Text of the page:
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ORIGINAL ARTICLE

Pulp vitality and histologic changes in human


dental pulp after the application of moderate and
severe intrusive orthodontic forces
Guanghong Han,a Min Hu,b Ying Zhang,c and Huan Jiangd
Changchun, China

Introduction: Orthodontic forces produce a series of changes in dental pulp. However, no one has attempted to
investigate the incidence of pulp necrosis after orthodontic therapy in the clinic. In this study, we aimed to investigate pulp vitality and histologic changes after the application of moderate and severe intrusive forces.
Methods: Twenty-seven adolescent patients were assigned to 1 of 3 groups: the control group of 3 subjects;
the moderate-force group, with 12 subjects who received a 50-g force to the rst premolars bilaterally; and
the severe-force group, with 12 subjects who received a 300-g force. The forces were applied for 1, 4, 8, or
12 weeks. An electric pulp tester was used to test for vitality, and teeth that did not respond to the electric
pulp tester were subsequently tested thermally with a stick of heated gutta-percha. Results: The teeth with a
negative response to the electric pulp tester still responded to the thermal test. We found odontoblast disruption,
vacuolization, and moderate vascular congestion in both force groups, but no necrosis was observed. Pulp
stones were formed only in the severe-force group. Conclusions: Dental pulp still has vitality after intrusive
treatment with different forces. These data provide new insights into the effects of intrusive orthodontic forces.
(Am J Orthod Dentofacial Orthop 2013;144:518-22)

rthodontic forces are known to produce a series


of changes in dental pulp after tooth movement.
As a consequence of environmental constraints
in a rigid and noncompliant shell, changes in pulpal
blood ow or vascular tissue pressure have serious implications for the health of dental pulp. The main pulp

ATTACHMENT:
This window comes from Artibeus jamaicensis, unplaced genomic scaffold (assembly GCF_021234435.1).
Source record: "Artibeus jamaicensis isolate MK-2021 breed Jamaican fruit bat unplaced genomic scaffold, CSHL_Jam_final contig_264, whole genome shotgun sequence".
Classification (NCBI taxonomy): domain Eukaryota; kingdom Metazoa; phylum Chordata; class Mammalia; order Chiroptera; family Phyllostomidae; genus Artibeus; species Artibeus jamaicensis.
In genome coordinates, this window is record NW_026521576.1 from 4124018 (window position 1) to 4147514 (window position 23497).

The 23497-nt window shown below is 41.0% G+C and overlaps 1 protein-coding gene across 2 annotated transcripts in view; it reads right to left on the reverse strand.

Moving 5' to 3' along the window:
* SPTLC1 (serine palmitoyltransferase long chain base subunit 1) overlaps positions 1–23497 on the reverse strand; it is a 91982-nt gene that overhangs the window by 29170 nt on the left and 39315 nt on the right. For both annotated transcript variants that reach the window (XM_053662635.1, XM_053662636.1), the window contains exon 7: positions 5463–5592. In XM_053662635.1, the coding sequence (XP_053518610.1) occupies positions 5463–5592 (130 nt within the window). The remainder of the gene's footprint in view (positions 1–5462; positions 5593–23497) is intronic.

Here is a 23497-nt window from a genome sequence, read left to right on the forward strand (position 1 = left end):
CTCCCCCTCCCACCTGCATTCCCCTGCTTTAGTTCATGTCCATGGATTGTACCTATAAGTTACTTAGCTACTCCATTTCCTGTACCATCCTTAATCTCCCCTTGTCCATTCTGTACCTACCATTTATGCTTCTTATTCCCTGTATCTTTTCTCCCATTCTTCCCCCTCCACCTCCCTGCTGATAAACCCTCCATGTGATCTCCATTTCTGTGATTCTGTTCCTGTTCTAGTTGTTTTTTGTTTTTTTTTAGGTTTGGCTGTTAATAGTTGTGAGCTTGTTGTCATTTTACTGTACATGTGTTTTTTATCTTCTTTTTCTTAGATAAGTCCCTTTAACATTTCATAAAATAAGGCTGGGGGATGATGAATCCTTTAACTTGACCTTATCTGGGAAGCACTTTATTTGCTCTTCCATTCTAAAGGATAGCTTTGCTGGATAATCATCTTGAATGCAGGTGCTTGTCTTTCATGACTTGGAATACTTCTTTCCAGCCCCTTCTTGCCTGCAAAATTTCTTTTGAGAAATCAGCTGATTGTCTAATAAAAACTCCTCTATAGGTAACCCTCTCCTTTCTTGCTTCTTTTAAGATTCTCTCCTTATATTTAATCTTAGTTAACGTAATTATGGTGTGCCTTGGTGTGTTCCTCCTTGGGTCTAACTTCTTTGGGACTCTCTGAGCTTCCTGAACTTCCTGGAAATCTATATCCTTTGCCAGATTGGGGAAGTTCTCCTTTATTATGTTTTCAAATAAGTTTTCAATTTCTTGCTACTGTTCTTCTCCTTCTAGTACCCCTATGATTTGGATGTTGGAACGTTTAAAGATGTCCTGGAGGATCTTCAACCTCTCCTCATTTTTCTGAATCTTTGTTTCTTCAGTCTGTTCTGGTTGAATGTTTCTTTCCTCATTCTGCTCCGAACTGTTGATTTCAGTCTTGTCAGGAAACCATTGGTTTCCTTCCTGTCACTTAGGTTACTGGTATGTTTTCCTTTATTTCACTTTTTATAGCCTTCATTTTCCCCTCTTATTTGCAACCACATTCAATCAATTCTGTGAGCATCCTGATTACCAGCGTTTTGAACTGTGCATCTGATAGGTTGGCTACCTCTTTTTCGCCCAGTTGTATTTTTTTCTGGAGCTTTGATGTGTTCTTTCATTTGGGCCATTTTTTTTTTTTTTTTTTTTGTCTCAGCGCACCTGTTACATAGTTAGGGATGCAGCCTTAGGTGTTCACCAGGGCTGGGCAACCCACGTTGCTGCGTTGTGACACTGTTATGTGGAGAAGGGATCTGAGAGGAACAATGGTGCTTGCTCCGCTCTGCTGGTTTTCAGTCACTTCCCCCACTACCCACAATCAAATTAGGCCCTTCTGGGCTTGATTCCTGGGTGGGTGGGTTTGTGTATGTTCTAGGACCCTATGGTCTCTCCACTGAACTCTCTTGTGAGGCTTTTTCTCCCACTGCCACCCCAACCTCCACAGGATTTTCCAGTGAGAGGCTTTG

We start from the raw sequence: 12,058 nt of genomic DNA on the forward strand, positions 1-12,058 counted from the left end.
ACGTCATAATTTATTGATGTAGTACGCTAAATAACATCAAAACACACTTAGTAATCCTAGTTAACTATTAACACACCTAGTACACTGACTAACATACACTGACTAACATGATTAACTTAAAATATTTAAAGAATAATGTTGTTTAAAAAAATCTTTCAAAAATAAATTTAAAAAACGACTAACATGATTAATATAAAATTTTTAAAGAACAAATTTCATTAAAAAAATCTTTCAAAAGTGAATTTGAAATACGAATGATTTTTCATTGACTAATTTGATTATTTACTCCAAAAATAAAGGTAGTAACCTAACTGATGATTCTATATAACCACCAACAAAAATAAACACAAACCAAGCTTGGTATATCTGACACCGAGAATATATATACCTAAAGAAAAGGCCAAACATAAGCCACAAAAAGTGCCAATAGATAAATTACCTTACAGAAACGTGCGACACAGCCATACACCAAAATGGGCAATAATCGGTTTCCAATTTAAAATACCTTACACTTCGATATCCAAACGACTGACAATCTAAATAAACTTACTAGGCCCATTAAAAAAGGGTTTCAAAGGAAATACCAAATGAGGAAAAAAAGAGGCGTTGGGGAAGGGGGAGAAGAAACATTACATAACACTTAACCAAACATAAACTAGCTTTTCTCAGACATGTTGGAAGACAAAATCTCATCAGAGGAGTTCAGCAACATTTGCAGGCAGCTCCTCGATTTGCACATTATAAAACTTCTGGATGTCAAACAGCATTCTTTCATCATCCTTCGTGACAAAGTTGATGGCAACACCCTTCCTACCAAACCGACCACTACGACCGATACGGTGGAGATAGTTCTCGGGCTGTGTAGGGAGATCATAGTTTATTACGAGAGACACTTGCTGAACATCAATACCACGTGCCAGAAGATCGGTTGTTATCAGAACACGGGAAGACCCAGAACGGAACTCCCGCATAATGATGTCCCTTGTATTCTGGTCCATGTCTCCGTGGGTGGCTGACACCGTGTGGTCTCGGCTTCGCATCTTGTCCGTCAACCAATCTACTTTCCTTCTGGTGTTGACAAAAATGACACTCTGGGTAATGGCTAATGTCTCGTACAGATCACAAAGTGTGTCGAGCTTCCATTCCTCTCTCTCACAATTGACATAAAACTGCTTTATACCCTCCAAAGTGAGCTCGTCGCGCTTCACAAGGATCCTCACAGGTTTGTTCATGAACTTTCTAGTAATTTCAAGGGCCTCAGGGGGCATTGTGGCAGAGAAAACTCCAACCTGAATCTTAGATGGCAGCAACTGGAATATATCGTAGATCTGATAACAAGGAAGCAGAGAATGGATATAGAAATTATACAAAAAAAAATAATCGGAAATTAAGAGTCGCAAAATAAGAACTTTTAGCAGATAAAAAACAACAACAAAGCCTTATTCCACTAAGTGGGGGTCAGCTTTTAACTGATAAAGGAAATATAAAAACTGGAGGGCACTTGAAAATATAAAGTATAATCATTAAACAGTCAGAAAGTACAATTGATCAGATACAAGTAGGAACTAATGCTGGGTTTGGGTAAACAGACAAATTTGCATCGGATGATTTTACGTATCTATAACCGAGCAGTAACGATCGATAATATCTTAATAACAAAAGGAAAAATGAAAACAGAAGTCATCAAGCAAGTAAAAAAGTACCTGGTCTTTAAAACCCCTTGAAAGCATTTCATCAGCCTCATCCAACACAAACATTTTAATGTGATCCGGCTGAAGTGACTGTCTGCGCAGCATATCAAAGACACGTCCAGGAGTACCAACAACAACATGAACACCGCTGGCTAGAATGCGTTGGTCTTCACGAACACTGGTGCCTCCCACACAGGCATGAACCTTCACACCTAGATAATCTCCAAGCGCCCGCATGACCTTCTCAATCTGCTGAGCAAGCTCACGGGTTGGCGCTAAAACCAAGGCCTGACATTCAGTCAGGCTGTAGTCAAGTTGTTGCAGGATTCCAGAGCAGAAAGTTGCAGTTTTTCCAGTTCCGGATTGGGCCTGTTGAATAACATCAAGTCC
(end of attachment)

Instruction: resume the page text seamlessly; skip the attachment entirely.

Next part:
changes after the application of intrusive forces include
vacuolization of the pulp tissue, circulatory disturbances, congestion, hemorrhage, and brohyalinosis.1,2
It has been suggested that injury from orthodontic
forces might be permanent, and the pulp could

a
Attending physician, Department of Endodontics, School of Stomatology, Jilin
University, Changchun, China.
b
Professor, Department of Orthodontics, School of Stomatology, Jilin University,
Changchun, China.
c
Master student, Department of Orthodontics, School of Stomatology, Jilin
University, Changchun, China.
d
PhD student, Department of Orthodontics, School of Stomatology, Jilin
University, Changchun, China.
All authors have completed and submitted the ICMJE Form for Disclosure of Potential Conicts of Interest, and none were reported.
Supported by fund from the Natural Science Foundation of China (811709999/
H1409).
Reprint requests to: Min Hu, Department of Orthodontics, School of Stomatology, Jilin University, No 1500, Qinghua Rd, Changchun 130021, Jilin, China;
e-mail, ydhhm@sohu.com.
Submitted, January 2013; revised and accepted, May 2013.
0889-5406/$36.00
Copyright 2013 by the American Association of Orthodontists.
http://dx.doi.org/10.1016/j.ajodo.2013.05.005

518

eventually lose its vitality.3 However, other studies


showed that orthodontic forces had no signicant
long-lasting effects.4,5 A recent study showed that
heavier forces applied during rapid palatal expansion
were more likely to affect the pulpal vasculature, but
the pulp of the posterior permanent teeth was still
vital.6 Darendeliler et al7 found that 50 g of constant